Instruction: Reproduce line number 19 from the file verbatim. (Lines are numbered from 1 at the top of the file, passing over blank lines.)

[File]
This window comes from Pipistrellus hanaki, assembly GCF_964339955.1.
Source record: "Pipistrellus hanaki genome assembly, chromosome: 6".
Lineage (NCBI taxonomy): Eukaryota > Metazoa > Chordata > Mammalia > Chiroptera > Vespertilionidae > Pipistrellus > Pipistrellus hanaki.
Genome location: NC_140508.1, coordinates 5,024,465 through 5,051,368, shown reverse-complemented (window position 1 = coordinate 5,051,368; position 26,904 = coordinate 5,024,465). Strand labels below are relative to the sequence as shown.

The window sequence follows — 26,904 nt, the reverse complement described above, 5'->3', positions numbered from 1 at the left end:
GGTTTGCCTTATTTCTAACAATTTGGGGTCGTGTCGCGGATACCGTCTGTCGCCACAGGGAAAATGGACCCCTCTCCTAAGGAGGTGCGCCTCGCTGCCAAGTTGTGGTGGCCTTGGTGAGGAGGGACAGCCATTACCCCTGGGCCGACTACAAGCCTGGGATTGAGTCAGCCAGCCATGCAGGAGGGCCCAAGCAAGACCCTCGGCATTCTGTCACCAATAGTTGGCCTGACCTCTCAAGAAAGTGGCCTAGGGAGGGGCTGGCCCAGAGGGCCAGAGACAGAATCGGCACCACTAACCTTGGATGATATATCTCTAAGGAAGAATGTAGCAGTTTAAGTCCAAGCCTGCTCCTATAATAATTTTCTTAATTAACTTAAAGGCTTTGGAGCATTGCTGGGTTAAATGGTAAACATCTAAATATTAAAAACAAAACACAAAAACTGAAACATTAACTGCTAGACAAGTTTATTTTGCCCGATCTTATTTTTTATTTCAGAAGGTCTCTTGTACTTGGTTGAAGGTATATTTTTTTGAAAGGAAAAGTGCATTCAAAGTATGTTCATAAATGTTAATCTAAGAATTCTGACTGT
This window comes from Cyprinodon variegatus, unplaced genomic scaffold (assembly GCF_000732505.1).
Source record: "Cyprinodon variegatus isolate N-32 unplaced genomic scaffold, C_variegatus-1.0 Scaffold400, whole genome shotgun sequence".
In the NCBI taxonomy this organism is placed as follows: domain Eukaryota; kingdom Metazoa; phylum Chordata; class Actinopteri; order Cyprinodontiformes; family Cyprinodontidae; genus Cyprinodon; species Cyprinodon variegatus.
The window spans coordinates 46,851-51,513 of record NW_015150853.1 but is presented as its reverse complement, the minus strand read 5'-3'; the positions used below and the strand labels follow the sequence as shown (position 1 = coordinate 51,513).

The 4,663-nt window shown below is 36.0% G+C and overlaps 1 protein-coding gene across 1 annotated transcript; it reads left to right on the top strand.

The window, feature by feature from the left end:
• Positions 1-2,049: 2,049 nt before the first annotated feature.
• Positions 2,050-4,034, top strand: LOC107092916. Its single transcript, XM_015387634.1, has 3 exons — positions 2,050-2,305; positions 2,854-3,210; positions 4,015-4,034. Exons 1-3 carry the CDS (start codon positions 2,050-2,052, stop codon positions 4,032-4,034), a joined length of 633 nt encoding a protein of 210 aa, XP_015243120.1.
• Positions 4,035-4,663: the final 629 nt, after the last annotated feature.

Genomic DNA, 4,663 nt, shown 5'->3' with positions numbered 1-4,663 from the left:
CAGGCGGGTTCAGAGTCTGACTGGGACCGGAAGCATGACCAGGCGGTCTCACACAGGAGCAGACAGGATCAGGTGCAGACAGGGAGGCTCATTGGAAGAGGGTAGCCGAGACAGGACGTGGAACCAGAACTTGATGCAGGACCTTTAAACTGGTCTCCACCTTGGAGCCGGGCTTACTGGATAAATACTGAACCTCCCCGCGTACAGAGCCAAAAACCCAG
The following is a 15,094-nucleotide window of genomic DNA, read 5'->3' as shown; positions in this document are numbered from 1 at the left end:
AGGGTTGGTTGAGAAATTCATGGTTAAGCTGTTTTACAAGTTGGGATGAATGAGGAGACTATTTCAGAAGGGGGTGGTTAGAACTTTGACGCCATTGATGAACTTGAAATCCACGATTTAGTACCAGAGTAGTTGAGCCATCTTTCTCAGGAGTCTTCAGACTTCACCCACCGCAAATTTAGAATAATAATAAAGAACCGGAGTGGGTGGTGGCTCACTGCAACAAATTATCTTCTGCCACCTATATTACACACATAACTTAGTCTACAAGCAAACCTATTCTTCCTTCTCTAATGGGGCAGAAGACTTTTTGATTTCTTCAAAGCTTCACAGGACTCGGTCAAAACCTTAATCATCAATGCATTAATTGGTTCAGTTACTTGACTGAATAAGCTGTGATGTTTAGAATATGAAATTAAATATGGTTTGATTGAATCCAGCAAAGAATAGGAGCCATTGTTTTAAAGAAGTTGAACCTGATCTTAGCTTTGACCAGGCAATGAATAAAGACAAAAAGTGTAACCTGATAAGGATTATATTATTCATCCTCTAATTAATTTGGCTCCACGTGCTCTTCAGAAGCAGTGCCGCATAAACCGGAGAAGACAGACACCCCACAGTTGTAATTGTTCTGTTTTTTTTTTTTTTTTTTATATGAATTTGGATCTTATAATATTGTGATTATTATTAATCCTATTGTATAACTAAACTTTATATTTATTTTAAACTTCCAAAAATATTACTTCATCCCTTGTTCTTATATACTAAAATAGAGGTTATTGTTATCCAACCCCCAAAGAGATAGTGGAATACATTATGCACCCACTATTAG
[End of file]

AGGGTTGGTTGAGAAATTCATGGTTAAGCTGTTTTACAAGTTGGGATGAATGAGGAGACTATTTCAGAAGGGGGTGGTTAGAACTTTGACGCCATTGATGAACTTGAAATCCACGATTTAGTACCAGAGTAGTTGAGCCATCTTTCTCAGGAGTCTTCAGACTTCACCCACCGCAAATTTAGAATAATAATAAAGAACCGGAGTGGGTGGTGGCTCACTGCAACAAATTATCTTCTGCCACCTATATTACACACATAACTTAGTCTACAAGCAAACCTATTCTTCCTTCTCTAATGGGGCAGAAGACTTTTTGATTTCTTCAAAGCTTCACAGGACTCGGTCAAAACCTTAATCATCAATGCATTAATTGGTTCAGTTACTTGACTGAATAAGCTGTGATGTTTAGAATATGAAATTAAATATGGTTTGATTGAATCCAGCAAAGAATAGGAGCCATTGTTTTAAAGAAGTTGAACCTGATCTTAGCTTTGACCAGGCAATGAATAAAGACAAAAAGTGTAACCTGATAAGGATTATATTATTCATCCTCTAATTAATTTGGCTCCACGTGCTCTTCAGAAGCAGTGCCGCATAAACCGGAGAAGACAGACACCCCACAGTTGTAATTGTTCTGTTTTTTTTTTTTTTTTTTATATGAATTTGGATCTTATAATATTGTGATTATTATTAATCCTATTGTATAACTAAACTTTATATTTATTTTAAACTTCCAAAAATATTACTTCATCCCTTGTTCTTATATACTAAAATAGAGGTTATTGTTATCCAACCCCCAAAGAGATAGTGGAATACATTATGCACCCACTATTAG